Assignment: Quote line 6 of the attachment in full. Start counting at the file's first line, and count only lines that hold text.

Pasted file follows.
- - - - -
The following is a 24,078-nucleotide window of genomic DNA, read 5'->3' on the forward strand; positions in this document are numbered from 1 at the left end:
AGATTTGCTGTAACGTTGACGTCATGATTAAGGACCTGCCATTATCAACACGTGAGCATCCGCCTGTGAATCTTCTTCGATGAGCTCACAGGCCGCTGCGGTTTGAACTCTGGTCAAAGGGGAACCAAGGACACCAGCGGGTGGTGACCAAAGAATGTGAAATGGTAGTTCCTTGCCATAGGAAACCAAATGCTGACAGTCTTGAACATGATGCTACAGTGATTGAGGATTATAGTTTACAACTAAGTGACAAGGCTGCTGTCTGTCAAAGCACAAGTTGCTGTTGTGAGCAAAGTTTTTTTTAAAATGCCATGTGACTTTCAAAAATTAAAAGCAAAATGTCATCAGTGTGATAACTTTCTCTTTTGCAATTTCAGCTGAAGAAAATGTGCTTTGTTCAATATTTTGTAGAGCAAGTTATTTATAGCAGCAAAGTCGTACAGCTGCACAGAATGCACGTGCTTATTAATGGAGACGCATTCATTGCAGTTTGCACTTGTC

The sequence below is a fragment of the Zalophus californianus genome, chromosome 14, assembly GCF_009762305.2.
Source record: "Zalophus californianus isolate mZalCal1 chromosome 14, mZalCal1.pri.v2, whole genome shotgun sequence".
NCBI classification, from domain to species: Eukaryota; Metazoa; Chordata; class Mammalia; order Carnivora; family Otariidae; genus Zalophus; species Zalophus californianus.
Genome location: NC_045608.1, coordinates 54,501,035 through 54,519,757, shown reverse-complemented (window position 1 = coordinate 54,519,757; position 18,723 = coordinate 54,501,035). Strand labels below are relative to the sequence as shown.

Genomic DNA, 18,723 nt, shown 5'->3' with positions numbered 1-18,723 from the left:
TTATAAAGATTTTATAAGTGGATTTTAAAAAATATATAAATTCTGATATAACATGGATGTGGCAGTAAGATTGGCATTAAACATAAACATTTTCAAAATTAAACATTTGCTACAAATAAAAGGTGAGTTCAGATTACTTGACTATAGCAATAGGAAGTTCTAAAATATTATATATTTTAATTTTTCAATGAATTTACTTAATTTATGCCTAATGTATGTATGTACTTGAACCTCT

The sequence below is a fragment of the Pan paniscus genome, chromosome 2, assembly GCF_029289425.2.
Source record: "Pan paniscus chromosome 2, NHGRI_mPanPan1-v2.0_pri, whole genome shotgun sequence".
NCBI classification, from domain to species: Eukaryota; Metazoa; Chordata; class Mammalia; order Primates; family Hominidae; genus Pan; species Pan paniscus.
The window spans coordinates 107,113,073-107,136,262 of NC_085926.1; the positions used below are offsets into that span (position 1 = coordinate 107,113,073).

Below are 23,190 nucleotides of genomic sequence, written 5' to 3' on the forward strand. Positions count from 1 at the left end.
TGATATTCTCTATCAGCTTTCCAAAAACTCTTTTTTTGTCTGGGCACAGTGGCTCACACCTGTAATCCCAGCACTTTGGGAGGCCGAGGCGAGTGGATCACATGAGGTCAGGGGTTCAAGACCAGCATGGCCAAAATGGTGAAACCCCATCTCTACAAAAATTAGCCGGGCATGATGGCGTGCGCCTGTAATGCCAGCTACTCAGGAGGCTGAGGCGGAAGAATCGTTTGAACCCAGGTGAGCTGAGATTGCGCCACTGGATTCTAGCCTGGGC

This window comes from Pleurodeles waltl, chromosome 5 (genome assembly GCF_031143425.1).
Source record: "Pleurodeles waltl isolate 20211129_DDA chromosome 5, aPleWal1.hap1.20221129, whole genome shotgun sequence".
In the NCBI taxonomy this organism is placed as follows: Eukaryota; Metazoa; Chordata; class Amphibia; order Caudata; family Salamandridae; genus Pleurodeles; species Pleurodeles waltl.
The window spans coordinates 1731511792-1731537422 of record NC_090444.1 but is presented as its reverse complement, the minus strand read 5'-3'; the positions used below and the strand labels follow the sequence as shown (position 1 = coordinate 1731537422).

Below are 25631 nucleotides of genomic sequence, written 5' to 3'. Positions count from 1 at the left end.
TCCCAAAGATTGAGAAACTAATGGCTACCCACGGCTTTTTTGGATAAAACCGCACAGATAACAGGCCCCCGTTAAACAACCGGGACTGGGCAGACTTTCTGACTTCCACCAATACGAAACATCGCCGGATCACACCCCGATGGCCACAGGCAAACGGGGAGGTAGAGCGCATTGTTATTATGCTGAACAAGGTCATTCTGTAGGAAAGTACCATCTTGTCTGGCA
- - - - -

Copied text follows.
Genome location: NC_045608.1, coordinates 54,501,035 through 54,519,757, shown reverse-complemented (window position 1 = coordinate 54,519,757; position 18,723 = coordinate 54,501,035). Strand labels below are relative to the sequence as shown.